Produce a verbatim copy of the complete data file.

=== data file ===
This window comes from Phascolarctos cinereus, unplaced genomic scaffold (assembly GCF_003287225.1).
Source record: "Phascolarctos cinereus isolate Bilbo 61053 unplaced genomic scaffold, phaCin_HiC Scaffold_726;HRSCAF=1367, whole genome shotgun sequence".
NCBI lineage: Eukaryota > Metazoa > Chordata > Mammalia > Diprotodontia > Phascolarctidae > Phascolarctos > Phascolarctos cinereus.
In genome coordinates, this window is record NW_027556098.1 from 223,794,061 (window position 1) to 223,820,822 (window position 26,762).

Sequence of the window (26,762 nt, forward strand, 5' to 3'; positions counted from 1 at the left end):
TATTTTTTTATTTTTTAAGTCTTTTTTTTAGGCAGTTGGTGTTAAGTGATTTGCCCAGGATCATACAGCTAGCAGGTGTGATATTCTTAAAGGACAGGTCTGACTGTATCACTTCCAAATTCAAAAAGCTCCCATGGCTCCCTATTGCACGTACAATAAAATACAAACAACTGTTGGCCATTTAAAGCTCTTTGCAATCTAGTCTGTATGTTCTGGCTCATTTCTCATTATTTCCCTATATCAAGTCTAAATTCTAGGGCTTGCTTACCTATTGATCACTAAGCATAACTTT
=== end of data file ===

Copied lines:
This window comes from Phascolarctos cinereus, unplaced genomic scaffold (assembly GCF_003287225.1).
Source record: "Phascolarctos cinereus isolate Bilbo 61053 unplaced genomic scaffold, phaCin_HiC Scaffold_726;HRSCAF=1367, whole genome shotgun sequence".
NCBI lineage: Eukaryota > Metazoa > Chordata > Mammalia > Diprotodontia > Phascolarctidae > Phascolarctos > Phascolarctos cinereus.
In genome coordinates, this window is record NW_027556098.1 from 223,794,061 (window position 1) to 223,820,822 (window position 26,762).

Sequence of the window (26,762 nt, forward strand, 5' to 3'; positions counted from 1 at the left end):
TATTTTTTTATTTTTTAAGTCTTTTTTTTAGGCAGTTGGTGTTAAGTGATTTGCCCAGGATCATACAGCTAGCAGGTGTGATATTCTTAAAGGACAGGTCTGACTGTATCACTTCCAAATTCAAAAAGCTCCCATGGCTCCCTATTGCACGTACAATAAAATACAAACAACTGTTGGCCATTTAAAGCTCTTTGCAATCTAGTCTGTATGTTCTGGCTCATTTCTCATTATTTCCCTATATCAAGTCTAAATTCTAGGGCTTGCTTACCTATTGATCACTAAGCATAACTTT